surge over the last three trading sessions is more puzzling than encouraging at first blush. The stock jumped more than 60% in the absence of any company-specific news, ending the week at $5.46. The sharp move higher began Wednesday, with Encorium climbing by roughly a dollar each day through the rest of the week.

The surge -- which many traders and media outlets attributed to momentum trading -- is particularly surprising as it came a week after

Encorium delayed the filing of its annual report

as the company's independent registered accounting firm has not completed its audit of the company's financials.

Looking at a recent history of the company, it's hard to understand why Encorium shares would rally 60% on no news. Shares had been stuck below $1 since September 2008, often trading for less than a quarter, until the company implemented a reverse stock split in February in order to avoid a delisting from the Nasdaq.

Before the 1-for-8 reverse stock split took effect on Feb. 17, Encorium had warned investors that the stock's listing could very well be moved to the so-called pink sheets and would be subject to rules relating to penny stocks under the Securities and Exchange Act of 1934. Those requirements would make it more difficult to buy or sell our common stock in the open market.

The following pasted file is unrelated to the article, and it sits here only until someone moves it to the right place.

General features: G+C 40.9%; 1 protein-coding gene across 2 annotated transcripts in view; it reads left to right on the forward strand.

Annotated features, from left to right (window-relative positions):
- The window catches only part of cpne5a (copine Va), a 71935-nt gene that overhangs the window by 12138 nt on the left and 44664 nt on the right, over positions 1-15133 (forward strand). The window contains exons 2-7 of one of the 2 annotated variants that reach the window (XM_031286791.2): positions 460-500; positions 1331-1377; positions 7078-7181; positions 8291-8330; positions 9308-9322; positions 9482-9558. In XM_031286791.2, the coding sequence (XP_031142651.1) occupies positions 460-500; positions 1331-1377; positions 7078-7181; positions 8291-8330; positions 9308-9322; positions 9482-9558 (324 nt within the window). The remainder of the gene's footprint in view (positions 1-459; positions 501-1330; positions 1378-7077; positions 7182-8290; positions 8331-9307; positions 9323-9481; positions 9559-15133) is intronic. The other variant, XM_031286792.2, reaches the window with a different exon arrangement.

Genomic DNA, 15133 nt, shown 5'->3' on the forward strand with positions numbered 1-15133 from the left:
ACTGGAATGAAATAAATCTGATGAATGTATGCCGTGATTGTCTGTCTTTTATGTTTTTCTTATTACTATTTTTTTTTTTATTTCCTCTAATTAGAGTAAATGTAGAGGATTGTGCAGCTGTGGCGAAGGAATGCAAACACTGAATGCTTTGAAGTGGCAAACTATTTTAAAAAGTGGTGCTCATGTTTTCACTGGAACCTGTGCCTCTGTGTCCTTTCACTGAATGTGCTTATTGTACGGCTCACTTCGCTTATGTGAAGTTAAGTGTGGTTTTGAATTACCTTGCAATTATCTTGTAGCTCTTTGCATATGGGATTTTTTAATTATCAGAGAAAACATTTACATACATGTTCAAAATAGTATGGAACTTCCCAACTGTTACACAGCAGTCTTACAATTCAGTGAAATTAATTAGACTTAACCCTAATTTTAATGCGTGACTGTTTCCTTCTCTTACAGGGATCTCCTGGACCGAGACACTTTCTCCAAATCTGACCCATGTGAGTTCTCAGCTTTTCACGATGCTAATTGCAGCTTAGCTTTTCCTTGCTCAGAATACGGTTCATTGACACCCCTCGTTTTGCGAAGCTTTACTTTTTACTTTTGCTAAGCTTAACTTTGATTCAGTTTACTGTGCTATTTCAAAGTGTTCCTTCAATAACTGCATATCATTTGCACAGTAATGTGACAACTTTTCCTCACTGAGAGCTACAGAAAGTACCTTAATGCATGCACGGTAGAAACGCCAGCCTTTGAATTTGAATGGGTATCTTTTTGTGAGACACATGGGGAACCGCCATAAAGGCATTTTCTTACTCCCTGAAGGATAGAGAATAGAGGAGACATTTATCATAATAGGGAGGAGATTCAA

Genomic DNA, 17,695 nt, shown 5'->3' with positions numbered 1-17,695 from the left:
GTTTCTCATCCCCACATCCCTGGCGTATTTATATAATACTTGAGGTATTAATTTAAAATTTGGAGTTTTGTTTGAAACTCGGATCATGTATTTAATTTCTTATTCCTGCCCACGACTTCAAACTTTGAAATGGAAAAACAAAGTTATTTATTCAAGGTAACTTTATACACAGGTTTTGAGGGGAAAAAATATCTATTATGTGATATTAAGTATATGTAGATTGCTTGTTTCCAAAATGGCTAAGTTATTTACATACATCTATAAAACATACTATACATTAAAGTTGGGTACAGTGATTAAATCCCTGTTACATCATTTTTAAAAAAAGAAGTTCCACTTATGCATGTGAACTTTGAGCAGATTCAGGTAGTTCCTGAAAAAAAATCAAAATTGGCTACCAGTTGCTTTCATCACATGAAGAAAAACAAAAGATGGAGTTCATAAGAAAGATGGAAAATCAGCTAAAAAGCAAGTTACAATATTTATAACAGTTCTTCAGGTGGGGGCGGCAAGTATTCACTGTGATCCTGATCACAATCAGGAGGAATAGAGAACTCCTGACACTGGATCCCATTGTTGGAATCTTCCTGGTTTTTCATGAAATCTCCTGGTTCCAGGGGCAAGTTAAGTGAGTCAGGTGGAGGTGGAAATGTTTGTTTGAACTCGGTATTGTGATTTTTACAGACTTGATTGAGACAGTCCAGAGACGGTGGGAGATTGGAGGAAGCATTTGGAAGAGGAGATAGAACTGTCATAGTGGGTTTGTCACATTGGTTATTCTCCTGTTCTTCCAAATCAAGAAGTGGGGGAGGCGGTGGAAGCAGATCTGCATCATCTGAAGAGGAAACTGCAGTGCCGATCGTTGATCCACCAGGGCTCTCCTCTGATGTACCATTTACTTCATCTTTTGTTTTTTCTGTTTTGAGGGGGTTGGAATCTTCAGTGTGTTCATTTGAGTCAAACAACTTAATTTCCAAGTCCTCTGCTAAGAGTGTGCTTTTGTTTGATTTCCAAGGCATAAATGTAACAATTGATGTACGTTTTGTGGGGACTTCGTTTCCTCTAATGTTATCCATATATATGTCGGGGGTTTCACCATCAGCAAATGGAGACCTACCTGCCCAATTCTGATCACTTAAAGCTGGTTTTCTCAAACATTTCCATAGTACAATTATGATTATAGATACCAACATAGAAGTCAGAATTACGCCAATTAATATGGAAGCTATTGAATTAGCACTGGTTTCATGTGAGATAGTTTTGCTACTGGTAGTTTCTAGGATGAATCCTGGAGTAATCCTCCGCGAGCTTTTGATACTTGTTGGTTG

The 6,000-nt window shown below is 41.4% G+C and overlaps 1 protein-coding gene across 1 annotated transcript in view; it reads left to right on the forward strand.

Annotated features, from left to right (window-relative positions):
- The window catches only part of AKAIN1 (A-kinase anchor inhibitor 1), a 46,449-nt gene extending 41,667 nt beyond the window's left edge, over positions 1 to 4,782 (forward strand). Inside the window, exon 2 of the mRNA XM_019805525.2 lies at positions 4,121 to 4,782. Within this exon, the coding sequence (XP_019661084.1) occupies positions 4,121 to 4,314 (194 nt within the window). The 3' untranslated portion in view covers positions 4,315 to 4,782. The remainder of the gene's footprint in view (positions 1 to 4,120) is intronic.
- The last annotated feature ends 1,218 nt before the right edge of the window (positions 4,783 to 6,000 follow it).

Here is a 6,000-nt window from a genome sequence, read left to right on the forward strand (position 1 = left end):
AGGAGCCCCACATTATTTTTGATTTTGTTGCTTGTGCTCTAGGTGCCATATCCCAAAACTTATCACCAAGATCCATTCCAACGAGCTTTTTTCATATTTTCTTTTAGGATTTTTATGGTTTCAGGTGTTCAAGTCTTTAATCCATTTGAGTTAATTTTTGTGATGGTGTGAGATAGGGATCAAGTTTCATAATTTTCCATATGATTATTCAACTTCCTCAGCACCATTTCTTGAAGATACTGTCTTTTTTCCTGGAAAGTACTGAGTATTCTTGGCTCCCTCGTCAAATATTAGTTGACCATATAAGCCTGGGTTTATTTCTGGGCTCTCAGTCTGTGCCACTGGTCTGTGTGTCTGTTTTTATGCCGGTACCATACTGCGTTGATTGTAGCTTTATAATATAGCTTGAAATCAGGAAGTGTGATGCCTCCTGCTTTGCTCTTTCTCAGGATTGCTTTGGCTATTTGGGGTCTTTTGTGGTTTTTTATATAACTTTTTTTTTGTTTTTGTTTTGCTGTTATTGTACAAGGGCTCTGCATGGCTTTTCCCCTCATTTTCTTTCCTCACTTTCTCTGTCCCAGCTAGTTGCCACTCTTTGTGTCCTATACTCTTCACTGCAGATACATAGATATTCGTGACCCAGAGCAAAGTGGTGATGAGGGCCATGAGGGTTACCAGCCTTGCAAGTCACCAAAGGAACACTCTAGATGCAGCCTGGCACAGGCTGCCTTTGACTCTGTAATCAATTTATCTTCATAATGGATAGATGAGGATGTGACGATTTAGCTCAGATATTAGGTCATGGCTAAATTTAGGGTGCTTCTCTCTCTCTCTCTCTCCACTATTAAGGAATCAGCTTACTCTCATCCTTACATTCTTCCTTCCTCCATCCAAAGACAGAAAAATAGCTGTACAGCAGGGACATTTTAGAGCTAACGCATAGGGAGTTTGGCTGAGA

Encorium is also burning through cash at an alarming rate. In its last quarterly report for the three months ended Sept. 30, 2009, Encorium said it began the year with $5.7 million in cash and cash equivalents, ending the latest period with only $318,243. In the third quarter alone, Encorium burned through roughly half a million in cash, according to regulatory filings.

Of course, any company with a low float of shares is susceptible to large percentage moves on big volume. Encorium has only 3.3 million shares outstanding and a float of only 2.1 million. The volume in Encorium shares over the past week raises more eyebrows. More than 2.3 million shares traded Wednesday when the stock began to pop, followed by 4 million in volume Thursday and 5.1 million on Friday when Encorium topped $6 on a split-adjusted basis for the first time in six months.

Internet message boards are littered with similar questions about the move last week in Encorium shares. "Very suspicious," one trader posted on Friday, while another argued that the stock is "pumped up right now on a crap shoot."

Other bullish investors noted that the trend is up and that Encorium could surprise with a strong earnings report following the delay.

Perhaps one trader posting on Twitter said it best when talking about Encorium: "This market is quickly becoming the countries biggest form of legalized gambling."

-- Written by Robert Holmes in Boston